The influenza A virus has not mutated, vaccine should to be ready soon
The World Health Organisation tries to be reassuring, saying the virus has not mutated. It expects three billion doses of vaccine to be available in a few months time. It still calls for high levels of alert.
Hong Kong (AsiaNews/Agencies) – The A-H1N1 flu virus has not mutated and flu vaccine development is on track. World Health Organisation (WHO) director-general Margaret Chan Fung Fu-chun released encouraging news today at a regional WHO meeting in Hong Kong. She said that lab results indicate that the virus has not mutated since April. She warned, however, that vigilance should not be relaxed because it could mutate at any moment.
Vaccine development “is on track,” she explained. “Worldwide there are about 25 companies making vaccines” and “they are gradually coming out with their production.”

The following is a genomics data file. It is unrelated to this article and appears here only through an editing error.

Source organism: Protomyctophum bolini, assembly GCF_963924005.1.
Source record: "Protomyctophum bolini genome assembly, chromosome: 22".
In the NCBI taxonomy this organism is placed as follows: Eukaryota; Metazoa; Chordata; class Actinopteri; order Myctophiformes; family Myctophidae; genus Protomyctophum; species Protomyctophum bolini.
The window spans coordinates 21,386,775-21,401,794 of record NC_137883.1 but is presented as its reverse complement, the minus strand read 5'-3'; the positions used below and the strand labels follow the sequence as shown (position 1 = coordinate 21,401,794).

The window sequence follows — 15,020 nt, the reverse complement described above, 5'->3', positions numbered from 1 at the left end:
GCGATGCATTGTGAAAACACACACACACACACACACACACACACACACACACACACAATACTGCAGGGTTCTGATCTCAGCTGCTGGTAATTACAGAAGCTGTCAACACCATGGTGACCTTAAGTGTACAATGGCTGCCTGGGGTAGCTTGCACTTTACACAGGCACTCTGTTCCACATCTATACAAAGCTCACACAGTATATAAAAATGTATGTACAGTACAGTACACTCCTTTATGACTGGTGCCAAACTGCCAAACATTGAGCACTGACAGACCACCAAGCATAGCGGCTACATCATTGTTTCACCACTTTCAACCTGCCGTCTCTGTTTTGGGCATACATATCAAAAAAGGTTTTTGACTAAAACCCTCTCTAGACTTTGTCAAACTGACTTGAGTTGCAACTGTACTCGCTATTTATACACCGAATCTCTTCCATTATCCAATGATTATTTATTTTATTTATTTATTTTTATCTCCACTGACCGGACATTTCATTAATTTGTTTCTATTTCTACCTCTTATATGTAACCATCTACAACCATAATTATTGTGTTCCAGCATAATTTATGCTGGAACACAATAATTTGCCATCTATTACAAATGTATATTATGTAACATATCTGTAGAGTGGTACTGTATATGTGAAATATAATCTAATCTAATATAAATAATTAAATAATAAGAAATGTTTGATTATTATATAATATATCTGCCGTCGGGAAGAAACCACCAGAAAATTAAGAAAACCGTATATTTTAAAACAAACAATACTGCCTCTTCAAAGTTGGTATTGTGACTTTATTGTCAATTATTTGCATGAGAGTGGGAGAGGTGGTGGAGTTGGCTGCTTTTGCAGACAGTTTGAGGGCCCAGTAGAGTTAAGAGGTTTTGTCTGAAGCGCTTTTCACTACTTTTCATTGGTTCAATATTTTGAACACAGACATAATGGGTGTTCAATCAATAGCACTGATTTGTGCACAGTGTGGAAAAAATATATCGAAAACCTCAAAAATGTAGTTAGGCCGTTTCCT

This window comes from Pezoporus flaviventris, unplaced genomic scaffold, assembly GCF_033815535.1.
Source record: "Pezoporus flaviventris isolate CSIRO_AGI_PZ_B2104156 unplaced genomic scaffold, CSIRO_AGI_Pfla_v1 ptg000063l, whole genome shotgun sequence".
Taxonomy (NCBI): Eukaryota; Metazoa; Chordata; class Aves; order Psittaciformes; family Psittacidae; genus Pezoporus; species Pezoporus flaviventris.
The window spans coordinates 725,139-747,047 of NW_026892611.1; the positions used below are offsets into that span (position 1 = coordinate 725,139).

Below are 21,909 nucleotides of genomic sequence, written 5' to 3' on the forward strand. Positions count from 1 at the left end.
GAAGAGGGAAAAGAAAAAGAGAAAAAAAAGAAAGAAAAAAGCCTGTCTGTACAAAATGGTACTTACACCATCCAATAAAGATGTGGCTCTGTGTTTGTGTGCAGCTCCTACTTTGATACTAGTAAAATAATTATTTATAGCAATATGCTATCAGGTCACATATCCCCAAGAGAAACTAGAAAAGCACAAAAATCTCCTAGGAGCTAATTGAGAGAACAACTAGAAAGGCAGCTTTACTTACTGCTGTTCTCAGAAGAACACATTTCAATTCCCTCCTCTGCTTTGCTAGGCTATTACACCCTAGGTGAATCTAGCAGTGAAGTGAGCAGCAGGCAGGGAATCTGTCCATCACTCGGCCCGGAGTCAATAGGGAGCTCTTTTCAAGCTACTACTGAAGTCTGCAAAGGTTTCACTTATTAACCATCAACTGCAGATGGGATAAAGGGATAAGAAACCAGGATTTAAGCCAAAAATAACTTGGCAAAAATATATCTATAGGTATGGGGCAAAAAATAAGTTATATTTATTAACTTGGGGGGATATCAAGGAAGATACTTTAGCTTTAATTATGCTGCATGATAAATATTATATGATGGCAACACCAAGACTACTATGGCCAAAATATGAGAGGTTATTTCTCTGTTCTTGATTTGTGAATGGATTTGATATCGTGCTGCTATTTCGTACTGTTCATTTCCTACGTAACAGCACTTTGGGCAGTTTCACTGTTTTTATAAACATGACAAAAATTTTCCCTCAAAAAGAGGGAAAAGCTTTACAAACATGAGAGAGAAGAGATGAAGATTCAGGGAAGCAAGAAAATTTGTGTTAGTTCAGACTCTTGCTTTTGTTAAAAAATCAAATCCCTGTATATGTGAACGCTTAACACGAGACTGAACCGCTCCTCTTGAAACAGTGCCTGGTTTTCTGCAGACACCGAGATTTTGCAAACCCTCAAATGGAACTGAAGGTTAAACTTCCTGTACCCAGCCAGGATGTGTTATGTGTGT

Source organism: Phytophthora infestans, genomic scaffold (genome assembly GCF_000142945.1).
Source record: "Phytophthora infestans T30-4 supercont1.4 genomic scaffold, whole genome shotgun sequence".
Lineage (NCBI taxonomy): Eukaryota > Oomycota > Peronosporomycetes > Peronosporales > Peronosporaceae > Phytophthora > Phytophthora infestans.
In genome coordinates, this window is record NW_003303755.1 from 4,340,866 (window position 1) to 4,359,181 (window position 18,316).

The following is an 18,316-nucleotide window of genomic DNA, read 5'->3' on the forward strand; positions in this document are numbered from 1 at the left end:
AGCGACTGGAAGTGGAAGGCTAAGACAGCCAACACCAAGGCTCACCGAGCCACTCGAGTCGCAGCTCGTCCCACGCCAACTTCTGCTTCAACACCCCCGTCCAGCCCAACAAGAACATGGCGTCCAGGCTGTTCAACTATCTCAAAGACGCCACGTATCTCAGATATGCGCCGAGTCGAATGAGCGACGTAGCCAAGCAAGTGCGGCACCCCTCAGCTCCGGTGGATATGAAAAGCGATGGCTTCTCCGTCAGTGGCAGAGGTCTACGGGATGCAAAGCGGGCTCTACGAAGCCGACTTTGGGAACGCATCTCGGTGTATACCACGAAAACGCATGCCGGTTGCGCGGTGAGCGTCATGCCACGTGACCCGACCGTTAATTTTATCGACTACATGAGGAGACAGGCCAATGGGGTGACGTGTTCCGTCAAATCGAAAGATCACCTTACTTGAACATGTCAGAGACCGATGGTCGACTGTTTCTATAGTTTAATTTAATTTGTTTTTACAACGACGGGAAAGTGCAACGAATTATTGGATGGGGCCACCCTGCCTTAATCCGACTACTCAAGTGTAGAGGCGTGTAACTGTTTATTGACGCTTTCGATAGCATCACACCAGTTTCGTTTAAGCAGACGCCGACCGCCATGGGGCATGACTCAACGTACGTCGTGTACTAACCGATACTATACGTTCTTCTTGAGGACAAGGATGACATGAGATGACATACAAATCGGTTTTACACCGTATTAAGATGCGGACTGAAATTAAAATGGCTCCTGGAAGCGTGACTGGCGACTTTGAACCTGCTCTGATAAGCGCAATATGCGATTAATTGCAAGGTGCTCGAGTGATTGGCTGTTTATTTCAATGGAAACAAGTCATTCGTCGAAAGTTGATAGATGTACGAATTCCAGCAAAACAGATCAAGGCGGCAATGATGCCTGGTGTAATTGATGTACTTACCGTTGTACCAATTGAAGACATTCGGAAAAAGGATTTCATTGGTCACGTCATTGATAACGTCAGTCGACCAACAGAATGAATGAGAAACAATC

“Some developing countries are also moving in developing their own vaccines and clearly China is one of these examples,” she added.
One of the problems with the new influenza has been the lack of a specific vaccine, something that increases the danger of a pandemic.
Ms Chan said she expected companies around the world to produce some three billion doses of vaccines within the coming year.
WHO expects an outbreak of swine flu in the northern hemisphere this winter, especially in December.
High-risk patients, such as the elderly, pregnant women, overweight people or those with asthma are more vulnerable to the virus. The problem also depends on the high risk of contagion.
In his address to the meeting, Hong Kong Chief Executive Donald Tsang Yam-kuen said that the former British Crown colony had recorded so far 22,054 known cases and 15 deaths.
In the Asia-Pacific region, Australia is the most affected country with 171 deaths.
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